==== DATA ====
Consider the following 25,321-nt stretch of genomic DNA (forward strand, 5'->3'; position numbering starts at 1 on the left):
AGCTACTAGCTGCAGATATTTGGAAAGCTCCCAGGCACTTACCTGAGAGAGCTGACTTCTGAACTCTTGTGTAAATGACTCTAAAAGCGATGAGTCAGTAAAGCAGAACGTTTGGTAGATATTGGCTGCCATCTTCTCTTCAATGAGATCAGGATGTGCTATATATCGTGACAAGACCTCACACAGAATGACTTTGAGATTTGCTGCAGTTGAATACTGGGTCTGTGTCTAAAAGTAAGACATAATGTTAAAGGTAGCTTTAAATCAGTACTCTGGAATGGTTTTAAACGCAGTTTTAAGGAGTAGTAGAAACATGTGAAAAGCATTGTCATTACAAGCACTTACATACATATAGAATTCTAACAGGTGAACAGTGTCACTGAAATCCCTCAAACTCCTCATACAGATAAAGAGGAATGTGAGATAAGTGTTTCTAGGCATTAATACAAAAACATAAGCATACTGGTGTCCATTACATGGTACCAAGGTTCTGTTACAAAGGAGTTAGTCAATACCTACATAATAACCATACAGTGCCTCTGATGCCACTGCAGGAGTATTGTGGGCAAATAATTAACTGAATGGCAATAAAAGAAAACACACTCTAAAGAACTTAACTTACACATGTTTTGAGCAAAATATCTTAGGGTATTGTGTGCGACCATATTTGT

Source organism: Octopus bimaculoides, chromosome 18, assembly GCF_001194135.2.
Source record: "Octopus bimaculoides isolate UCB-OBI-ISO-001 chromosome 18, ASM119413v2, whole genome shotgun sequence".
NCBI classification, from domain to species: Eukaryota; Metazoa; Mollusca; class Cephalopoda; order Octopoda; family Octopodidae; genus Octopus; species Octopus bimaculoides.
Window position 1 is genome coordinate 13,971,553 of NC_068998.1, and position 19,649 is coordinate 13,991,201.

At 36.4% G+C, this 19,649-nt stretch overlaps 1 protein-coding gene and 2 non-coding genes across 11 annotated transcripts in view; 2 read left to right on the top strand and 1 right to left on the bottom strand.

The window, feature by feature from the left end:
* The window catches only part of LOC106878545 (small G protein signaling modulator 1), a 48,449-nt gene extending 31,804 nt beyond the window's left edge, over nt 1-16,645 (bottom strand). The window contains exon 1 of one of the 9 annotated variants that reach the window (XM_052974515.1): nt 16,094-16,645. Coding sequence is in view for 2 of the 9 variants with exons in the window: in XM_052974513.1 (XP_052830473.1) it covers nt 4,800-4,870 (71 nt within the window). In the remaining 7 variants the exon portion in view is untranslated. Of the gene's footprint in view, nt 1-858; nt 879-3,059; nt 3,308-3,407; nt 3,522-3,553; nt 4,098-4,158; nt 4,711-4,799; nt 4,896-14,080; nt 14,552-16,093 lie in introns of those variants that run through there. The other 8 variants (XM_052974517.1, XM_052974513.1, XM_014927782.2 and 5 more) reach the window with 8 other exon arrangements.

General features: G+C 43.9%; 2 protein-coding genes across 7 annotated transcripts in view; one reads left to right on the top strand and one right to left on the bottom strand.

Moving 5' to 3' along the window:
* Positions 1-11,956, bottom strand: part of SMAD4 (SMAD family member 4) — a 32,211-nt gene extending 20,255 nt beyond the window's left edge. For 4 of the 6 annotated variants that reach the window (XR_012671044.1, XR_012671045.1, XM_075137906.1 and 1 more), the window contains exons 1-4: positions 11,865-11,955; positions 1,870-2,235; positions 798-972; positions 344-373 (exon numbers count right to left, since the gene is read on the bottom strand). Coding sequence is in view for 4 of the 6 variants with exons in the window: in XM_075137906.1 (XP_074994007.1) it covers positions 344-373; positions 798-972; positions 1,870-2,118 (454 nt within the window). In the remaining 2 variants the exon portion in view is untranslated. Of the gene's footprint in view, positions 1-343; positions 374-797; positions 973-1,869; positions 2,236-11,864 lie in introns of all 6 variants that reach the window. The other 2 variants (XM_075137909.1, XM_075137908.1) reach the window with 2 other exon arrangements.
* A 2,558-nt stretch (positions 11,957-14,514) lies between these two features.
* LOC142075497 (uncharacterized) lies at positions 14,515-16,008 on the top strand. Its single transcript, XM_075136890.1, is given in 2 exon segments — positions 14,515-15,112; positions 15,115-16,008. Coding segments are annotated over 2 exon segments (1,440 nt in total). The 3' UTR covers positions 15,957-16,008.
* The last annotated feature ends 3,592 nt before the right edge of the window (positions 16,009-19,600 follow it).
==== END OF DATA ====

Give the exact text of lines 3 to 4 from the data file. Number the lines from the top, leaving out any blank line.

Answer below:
Source organism: Octopus bimaculoides, chromosome 18, assembly GCF_001194135.2.
Source record: "Octopus bimaculoides isolate UCB-OBI-ISO-001 chromosome 18, ASM119413v2, whole genome shotgun sequence".